To me, the American Dream is being able to follow your own personal calling. To be able to do what you want to do is incredible freedom.
To fly we have to have resistance.
When I was building the Vietnam Memorial, I never once asked the veterans what it was like in the war, because from my point of view, you don't pry into other people's business.
I went through withdrawal when I got out of graduate school. It's what you learn, what you think. That's all that counts.
We were unusually brought up; there was no gender differentiation. I was never thought of as any less than my brother.
My goal is to strip things down so that you need just the right amount of words or shape to convey what you need to convey. I like editing. I like it very tight.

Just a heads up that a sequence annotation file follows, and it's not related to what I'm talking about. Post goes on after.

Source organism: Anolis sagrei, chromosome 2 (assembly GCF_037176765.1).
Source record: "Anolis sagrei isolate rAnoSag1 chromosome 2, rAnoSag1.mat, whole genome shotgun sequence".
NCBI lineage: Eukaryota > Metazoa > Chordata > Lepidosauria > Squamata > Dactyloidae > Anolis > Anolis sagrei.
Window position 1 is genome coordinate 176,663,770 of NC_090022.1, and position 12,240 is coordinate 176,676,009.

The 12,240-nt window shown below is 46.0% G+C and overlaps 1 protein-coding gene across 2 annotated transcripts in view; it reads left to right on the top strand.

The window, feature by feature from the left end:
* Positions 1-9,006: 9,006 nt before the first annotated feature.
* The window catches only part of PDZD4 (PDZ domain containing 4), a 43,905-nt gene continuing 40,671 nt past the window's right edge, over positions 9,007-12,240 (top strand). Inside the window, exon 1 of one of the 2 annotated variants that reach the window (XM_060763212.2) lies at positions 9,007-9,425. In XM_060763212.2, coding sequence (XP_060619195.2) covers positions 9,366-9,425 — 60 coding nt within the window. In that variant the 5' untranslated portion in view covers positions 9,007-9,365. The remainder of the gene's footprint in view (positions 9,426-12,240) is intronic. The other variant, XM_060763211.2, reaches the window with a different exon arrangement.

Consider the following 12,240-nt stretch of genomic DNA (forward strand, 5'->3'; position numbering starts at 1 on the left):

Even though I build buildings and I pursue my architecture, I pursue it as an artist. I deliberately keep a tiny studio. I don't want to be an architectural firm. I want to remain an artist.
Math, it's a puzzle to me. I love figuring out puzzles.
I try to give people a different way of looking at their surroundings. That's art to me.
I probably have fundamentally antisocial tendencies. I never took one extracurricular activity. I just failed utterly at that level. Part of me still rebels against that.
The definition of a modern approach to war is the acknowledgement of individual lives lost.
It's only in hindsight that you realize what indeed your childhood was really like.
The process I go through in the art and the architecture, I actually want it to be almost childlike. Sometimes I think it's magical.
I loved school. I studied like crazy. I was a Class A nerd.
Growing up, I thought I was white. It didn't occur to me I was Asian-American until I was studying abroad in Denmark and there was a little bit of prejudice.
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